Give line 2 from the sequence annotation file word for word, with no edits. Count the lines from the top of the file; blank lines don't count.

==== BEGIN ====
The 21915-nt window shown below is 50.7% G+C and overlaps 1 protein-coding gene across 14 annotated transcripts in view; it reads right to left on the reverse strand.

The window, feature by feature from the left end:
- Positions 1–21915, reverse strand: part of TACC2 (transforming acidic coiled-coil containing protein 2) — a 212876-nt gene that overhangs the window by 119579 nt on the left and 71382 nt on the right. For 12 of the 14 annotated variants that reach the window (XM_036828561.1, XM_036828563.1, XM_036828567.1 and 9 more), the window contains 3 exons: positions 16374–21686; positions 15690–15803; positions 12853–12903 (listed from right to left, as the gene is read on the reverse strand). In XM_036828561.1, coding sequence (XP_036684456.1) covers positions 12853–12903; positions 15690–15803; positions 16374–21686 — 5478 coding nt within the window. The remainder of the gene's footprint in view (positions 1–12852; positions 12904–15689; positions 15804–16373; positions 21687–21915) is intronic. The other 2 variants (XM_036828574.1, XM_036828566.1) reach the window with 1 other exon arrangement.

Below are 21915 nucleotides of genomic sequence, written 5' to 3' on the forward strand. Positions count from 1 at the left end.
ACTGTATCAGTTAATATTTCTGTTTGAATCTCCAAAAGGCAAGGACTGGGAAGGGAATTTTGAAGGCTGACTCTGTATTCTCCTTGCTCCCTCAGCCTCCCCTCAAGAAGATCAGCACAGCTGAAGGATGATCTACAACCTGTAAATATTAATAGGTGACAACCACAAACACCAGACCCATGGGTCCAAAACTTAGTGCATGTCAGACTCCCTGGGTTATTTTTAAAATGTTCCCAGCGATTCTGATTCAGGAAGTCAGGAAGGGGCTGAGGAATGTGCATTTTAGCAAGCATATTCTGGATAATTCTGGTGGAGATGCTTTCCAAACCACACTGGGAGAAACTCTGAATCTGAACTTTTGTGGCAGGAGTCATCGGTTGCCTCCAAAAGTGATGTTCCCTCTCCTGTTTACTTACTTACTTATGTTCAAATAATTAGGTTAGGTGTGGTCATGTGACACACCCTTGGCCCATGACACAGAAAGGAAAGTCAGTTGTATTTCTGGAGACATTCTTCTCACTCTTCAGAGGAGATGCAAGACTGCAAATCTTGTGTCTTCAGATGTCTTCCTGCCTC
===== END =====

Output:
The window, feature by feature from the left end: